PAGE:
The Palestinians have withdrawn their demand that the United Nations Educational, Scientific, and Cultural Organization declare the Western Wall an “integral part” of the Al-Aqsa Mosque compound on Jerusalem’s Temple Mount, Israeli officials said Wednesday.
Israel’s ambassador to UNESCO, Carmel Shama Hacohen, confirmed to Israel Radio Wednesday that the Palestinian delegation had proposed a new version of the controversial resolution, removing the clause that would have declared the Western Wall a Muslim site.
He said the initial proposal had met with opposition from a range of countries including Russia, China and even Cuba.
The resolution — which the United Nations Educational, Scientific, and Cultural Organization (UNESCO) executive board is scheduled to vote on Wednesday — still contains a request to recognize Rachel’s Tomb in Bethlehem and the Tomb of the Patriarchs in Hebron as Muslim sites. Israeli diplomats said they would continue to fight the resolution, and try to get allied states to reject it.
In addition, the Palestinians seek condemnation of ongoing Israeli archaeological excavations near the Temple Mount and elsewhere in Jerusalem’s Old City, as well as of purported “aggression and illegal measures taken against the freedom of worship and access of Muslims to Al-Aqsa Mosque and Israel’s attempts to break the status quo since 1967.”
In an effort to garner support for the motion, some of the most incendiary language was removed or exchanged for less provocative terms.
All references to Jerusalem as “the occupied capital of Palestine” were withdrawn from the draft, as was a call for the international community to condemn Israel for urging “civilians to carry weapons whenever they leave their homes.”
Palestinians allege that a wave of Palestinian attacks in recent weeks against Israeli civilians and security personnel stems from Israel’s attempts to change the arrangements at the Temple Mount, where Jews are allowed to visit but not pray. Israel has repeatedly denied the allegations.
According to sources in Paris, where UNESCO’s executive committee was to vote Wednesday, negotiations over the final draft were still ongoing. Some European governments have not yet decided how they are going to vote.
The UK will vote against the new resolution, according to a senior official from the UK, despite the Palestinians’ removal of the most controversial segment.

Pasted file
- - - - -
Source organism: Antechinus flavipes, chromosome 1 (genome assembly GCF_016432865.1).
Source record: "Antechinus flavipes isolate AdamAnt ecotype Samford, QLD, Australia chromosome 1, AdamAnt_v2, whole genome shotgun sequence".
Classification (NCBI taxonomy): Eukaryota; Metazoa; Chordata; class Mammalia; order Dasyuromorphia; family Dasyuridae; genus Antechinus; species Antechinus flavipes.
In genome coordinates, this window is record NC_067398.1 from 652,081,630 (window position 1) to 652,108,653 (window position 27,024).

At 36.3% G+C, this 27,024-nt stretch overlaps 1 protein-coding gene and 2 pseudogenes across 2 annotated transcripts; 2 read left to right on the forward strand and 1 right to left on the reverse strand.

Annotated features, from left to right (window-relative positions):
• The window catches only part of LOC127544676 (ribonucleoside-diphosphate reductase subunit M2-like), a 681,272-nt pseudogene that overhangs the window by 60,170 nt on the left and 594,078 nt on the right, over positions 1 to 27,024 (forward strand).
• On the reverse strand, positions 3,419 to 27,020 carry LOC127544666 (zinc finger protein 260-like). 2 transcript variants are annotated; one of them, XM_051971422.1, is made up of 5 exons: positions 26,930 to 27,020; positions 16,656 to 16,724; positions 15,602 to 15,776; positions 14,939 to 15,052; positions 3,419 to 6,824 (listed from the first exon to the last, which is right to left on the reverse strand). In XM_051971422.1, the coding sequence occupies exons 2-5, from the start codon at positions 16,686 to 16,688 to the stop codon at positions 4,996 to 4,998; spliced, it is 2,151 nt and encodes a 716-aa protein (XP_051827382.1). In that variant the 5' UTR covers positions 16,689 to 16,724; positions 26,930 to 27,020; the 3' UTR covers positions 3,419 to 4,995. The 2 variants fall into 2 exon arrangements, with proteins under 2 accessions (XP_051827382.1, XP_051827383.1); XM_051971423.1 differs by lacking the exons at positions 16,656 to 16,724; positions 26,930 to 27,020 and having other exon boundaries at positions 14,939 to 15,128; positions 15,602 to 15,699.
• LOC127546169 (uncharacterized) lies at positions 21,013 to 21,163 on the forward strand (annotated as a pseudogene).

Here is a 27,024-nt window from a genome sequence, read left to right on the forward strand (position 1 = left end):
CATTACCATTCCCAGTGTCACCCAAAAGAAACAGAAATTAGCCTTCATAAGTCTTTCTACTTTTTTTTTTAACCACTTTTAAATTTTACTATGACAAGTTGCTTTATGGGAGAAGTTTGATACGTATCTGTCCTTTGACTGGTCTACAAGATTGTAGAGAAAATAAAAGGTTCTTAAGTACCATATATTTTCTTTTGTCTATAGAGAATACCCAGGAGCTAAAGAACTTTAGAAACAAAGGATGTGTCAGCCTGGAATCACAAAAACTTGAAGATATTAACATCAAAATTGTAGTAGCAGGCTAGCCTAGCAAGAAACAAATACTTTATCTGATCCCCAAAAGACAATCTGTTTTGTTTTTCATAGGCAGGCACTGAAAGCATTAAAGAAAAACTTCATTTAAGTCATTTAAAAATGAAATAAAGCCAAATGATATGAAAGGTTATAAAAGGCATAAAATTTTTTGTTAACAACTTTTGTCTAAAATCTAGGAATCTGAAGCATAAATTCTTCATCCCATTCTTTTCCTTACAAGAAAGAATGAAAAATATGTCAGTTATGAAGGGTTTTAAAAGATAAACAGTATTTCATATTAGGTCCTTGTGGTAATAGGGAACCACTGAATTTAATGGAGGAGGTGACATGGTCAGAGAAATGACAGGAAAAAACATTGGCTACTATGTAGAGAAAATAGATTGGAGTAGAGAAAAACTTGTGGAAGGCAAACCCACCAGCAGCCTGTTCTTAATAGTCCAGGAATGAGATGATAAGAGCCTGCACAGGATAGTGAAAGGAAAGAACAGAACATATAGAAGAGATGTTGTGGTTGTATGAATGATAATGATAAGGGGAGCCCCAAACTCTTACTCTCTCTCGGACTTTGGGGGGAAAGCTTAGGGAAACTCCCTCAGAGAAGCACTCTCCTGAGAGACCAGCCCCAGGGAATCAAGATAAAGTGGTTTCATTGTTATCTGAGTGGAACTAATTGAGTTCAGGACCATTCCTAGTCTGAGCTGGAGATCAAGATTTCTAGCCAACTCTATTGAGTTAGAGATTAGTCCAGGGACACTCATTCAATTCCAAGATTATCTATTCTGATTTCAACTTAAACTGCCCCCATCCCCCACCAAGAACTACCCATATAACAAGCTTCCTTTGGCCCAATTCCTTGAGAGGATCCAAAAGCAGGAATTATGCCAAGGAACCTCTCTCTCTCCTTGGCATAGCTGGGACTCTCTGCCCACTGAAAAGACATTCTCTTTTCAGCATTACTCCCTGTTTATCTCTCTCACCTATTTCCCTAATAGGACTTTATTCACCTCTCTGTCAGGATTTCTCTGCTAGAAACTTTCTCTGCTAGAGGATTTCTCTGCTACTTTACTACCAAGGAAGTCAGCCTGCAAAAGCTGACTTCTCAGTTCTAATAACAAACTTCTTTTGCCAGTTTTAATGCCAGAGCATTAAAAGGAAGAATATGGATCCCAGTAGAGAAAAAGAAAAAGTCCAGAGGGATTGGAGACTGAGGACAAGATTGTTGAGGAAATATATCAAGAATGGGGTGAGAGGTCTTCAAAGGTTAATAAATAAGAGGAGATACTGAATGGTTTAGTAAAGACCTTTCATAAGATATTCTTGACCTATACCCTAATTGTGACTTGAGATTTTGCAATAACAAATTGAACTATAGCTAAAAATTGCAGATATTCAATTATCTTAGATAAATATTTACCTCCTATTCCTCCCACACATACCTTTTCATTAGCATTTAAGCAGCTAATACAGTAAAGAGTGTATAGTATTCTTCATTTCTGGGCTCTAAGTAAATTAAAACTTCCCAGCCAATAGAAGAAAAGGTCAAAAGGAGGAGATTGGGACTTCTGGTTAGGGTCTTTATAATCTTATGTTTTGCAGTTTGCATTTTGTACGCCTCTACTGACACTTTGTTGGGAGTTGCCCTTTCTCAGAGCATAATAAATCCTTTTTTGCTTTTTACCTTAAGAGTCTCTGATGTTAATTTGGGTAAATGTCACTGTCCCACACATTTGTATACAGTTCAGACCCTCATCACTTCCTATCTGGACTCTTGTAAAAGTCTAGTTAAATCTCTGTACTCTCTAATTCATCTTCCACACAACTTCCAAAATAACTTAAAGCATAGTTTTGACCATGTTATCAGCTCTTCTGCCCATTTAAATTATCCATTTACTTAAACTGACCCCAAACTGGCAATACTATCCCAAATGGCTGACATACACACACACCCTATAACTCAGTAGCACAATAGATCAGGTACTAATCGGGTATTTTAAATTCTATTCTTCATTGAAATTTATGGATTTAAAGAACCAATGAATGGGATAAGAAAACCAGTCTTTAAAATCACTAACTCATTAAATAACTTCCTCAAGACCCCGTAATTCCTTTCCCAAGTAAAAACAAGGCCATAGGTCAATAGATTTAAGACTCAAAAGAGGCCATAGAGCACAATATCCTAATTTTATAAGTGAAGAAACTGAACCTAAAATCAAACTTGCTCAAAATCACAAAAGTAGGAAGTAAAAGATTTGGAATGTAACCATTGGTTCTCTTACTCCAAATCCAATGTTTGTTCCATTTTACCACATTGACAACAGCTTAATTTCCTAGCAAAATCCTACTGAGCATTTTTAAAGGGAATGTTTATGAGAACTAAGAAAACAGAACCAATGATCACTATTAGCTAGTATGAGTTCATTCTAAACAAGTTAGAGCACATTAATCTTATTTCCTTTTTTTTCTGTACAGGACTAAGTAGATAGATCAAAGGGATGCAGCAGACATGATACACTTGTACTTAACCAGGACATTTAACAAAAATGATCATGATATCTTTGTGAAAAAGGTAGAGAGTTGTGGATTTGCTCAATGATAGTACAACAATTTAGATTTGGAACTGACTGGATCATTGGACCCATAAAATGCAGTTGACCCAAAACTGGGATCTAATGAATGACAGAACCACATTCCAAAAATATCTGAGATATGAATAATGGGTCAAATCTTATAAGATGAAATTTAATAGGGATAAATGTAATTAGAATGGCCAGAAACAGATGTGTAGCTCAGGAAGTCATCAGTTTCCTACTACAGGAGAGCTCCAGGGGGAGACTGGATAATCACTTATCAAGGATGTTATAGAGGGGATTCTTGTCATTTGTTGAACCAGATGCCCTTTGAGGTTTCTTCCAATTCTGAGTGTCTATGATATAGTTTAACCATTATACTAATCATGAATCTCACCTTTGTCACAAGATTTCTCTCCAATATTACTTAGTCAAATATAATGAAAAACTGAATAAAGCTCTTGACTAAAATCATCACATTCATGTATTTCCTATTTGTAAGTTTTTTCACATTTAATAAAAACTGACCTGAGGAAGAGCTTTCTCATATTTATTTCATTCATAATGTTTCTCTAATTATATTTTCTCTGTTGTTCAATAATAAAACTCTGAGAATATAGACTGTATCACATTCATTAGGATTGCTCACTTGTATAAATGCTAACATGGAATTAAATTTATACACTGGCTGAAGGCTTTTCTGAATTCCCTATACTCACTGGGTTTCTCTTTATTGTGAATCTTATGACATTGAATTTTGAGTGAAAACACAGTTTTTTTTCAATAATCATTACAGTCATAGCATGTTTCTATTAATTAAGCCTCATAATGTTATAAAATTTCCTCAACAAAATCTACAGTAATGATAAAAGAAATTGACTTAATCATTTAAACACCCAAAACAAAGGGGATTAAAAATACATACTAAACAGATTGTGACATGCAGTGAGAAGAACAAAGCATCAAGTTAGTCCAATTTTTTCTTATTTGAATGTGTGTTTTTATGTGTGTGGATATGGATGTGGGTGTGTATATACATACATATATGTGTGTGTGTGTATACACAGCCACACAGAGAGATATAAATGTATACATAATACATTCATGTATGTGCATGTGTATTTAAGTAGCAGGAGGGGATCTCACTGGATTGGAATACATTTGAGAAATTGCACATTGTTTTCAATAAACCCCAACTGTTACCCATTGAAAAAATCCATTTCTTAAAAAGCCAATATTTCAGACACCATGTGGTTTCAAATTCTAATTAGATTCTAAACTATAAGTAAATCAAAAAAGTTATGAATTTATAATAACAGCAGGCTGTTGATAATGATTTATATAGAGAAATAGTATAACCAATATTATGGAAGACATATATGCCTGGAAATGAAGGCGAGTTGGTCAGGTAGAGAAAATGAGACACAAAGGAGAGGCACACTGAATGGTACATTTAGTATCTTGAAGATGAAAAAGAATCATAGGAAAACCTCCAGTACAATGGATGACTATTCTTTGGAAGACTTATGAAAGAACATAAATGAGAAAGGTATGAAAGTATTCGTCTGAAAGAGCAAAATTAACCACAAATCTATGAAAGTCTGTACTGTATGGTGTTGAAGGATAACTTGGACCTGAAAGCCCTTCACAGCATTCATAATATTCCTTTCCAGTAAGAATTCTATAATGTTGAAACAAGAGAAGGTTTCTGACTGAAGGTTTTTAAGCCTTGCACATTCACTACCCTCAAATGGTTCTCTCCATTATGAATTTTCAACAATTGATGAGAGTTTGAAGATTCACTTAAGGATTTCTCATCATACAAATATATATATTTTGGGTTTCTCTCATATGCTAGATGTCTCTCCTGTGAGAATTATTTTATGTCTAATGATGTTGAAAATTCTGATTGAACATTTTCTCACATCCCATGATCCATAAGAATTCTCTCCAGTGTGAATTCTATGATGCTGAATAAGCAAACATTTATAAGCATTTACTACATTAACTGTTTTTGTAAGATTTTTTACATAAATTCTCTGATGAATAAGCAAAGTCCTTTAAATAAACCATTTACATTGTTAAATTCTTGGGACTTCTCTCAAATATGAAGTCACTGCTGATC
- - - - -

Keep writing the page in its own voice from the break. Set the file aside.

“The language is unacceptable, and we don’t think it’s helpful to bring in a provocative motion at times of tensions,” the official says. “We regret that there wasn’t more time to discuss the motion.”
On Tuesday, the head of the United Nations cultural agency said she “deplored” the proposal. The move, Irina Bokova warned on UNESCO’s website, “could be seen to alter the status of the Old City of Jerusalem and its Walls and incite further tensions.”
The executive board had been scheduled to vote Tuesday on a resolution submitted by Arab states that would officially recognize the Western Wall as part of the Muslim holy site, but Bokova postponed the vote until Wednesday.
In a statement, Bokova called on the UNESCO board “to take decisions that do not further inflame tensions on the ground and that encourage respect for the sanctity of the Holy Sites.”
Speaking alongside UN Secretary General Ban Ki-moon, who visited Israel on Tuesday in a bid to pursue solutions to the resurgent violence, President Reuven Rivlin said efforts to inflame tensions must be rejected.
“The United Nations and all its institutions have a responsibility to work against any escalation of the conflict. UNESCO must reject any attempt to deny the Jewish connection to the Temple Mount,” he said.
The Western Wall is at the base of Jerusalem’s most sensitive holy site. The hilltop compound is revered by Jews as the Temple Mount, the site of the two biblical Jewish temples. Today, it’s home to the Al-Aqsa Mosque, Islam’s third-holiest shrine and a key national symbol for the Palestinians.
Times of Israel staff contributed to this report.